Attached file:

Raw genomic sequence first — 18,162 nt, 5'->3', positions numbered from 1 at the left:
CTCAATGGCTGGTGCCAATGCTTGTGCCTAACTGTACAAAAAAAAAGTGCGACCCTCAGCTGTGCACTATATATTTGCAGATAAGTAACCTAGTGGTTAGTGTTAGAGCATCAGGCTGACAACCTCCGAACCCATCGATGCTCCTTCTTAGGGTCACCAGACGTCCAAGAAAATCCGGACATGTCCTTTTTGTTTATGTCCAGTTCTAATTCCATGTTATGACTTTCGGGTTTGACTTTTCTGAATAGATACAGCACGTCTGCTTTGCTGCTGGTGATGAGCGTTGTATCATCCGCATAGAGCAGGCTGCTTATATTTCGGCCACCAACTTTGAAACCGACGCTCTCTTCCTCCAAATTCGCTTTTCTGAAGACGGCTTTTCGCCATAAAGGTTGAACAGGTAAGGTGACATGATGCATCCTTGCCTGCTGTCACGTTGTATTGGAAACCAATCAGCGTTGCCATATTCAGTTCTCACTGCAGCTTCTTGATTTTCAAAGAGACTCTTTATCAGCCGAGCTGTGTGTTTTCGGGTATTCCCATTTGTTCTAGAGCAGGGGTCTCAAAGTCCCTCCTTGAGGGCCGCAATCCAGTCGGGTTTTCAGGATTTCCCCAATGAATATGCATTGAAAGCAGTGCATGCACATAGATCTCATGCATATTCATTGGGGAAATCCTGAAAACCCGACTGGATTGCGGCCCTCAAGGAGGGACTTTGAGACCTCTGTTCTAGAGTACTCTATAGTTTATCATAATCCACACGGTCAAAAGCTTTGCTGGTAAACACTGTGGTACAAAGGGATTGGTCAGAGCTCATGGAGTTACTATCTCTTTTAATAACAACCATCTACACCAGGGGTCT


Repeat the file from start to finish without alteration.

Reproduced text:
Raw genomic sequence first — 18,162 nt, 5'->3', positions numbered from 1 at the left:
CTCAATGGCTGGTGCCAATGCTTGTGCCTAACTGTACAAAAAAAAAGTGCGACCCTCAGCTGTGCACTATATATTTGCAGATAAGTAACCTAGTGGTTAGTGTTAGAGCATCAGGCTGACAACCTCCGAACCCATCGATGCTCCTTCTTAGGGTCACCAGACGTCCAAGAAAATCCGGACATGTCCTTTTTGTTTATGTCCAGTTCTAATTCCATGTTATGACTTTCGGGTTTGACTTTTCTGAATAGATACAGCACGTCTGCTTTGCTGCTGGTGATGAGCGTTGTATCATCCGCATAGAGCAGGCTGCTTATATTTCGGCCACCAACTTTGAAACCGACGCTCTCTTCCTCCAAATTCGCTTTTCTGAAGACGGCTTTTCGCCATAAAGGTTGAACAGGTAAGGTGACATGATGCATCCTTGCCTGCTGTCACGTTGTATTGGAAACCAATCAGCGTTGCCATATTCAGTTCTCACTGCAGCTTCTTGATTTTCAAAGAGACTCTTTATCAGCCGAGCTGTGTGTTTTCGGGTATTCCCATTTGTTCTAGAGCAGGGGTCTCAAAGTCCCTCCTTGAGGGCCGCAATCCAGTCGGGTTTTCAGGATTTCCCCAATGAATATGCATTGAAAGCAGTGCATGCACATAGATCTCATGCATATTCATTGGGGAAATCCTGAAAACCCGACTGGATTGCGGCCCTCAAGGAGGGACTTTGAGACCTCTGTTCTAGAGTACTCTATAGTTTATCATAATCCACACGGTCAAAAGCTTTGCTGGTAAACACTGTGGTACAAAGGGATTGGTCAGAGCTCATGGAGTTACTATCTCTTTTAATAACAACCATCTACACCAGGGGTCT